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Coming Soon – Fall 2017
Warner Bros: The Making of an American Movie Studio
By David Thomson
Behind the scenes at the legendary Warner Brothers film studio, where four immigrant brothers transformed themselves into the moguls and masters of American fantasy
Warner Bros charts the rise of an unpromising film studio from its shaky beginnings in the early twentieth century through its ascent to the pinnacle of Hollywood influence and popularity. The Warner Brothers—Harry, Albert, Sam, and Jack—arrived in America as unschooled Jewish immigrants, yet they founded a studio that became the smartest, toughest, and most radical in all of Hollywood.
David Thomson provides fascinating and original interpretations of Warner Brothers pictures from the pioneering talkie The Jazz Singer through black-and-white musicals, gangster movies, and such dramatic romances as Casablanca, East of Eden, and Bonnie and Clyde. He recounts the storied exploits of the studio’s larger-than-life stars, among them Al Jolson, James Cagney, Bette Davis, Errol Flynn, Humphrey Bogart, James Dean, Doris Day, and Bugs Bunny. The Warner brothers’ cultural impact was so profound, Thomson writes, that their studio became “one of the enterprises that helped us see there might be an American dream out there.”
David Thomson is a film critic and historian, and the author of more than twenty books, including The New Biography of Film, now in its sixth edition. He lives in San Francisco, CA.
Julius Rosenwald: Repairing the World
By Hasia R. Diner
The portrait of a humble retail magnate whose visionary ideas about charitable giving transformed the practice of philanthropy in America and beyond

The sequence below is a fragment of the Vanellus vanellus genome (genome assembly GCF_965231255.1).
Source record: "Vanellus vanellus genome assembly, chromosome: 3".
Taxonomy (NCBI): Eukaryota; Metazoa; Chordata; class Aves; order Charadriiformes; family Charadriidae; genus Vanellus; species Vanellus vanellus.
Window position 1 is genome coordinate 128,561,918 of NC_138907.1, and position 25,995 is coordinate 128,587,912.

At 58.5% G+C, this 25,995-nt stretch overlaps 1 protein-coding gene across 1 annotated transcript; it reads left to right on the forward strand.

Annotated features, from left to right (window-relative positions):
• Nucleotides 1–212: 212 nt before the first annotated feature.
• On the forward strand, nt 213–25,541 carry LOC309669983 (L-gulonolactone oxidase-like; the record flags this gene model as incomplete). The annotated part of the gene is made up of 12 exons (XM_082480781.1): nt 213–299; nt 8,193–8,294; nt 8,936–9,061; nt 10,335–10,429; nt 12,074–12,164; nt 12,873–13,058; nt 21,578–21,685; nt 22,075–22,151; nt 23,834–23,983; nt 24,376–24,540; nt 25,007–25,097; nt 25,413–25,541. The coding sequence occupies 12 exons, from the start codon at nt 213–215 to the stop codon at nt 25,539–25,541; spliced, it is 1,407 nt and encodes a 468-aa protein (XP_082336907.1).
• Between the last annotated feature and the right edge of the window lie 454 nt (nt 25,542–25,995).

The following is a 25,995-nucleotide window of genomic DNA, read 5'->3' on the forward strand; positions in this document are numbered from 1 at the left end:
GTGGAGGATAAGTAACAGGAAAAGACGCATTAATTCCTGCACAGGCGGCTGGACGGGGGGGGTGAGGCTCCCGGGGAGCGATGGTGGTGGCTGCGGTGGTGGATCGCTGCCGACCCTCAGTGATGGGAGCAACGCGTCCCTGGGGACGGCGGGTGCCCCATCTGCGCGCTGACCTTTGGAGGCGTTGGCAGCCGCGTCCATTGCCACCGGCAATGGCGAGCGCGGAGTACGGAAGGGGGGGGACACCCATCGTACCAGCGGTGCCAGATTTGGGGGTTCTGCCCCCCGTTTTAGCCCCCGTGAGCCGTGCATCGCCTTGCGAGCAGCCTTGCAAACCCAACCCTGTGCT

Julius Rosenwald (1862–1932) rose from modest means as the son of a peddler to meteoric wealth at the helm of Sears, Roebuck. Yet his most important legacy stands not upon his business acumen but on the pioneering changes he introduced to the practice of philanthropy. While few now recall Rosenwald’s name—he refused to have it attached to the buildings, projects, or endowments he supported—his passionate support of Jewish and African American causes continues to influence lives to this day.
This biography of Julius Rosenwald explores his attitudes toward his own wealth and his distinct ideas about philanthropy, positing an intimate connection between his Jewish consciousness and his involvement with African Americans. The book shines light on his belief in the importance of giving in the present to make an impact on the future, and on his encouragement of beneficiaries to become partners in community institutions and projects. Rosenwald emerges from the pages as a compassionate man whose generosity and wisdom transformed the practice of philanthropy itself.
Hasia R. Diner is Paul and Sylvia Steinberg Professor of American Jewish History and director of the Goldstein-Goren Center for American Jewish History at New York University. She is a two-time winner of the National Jewish Book Award. She lives in New York City.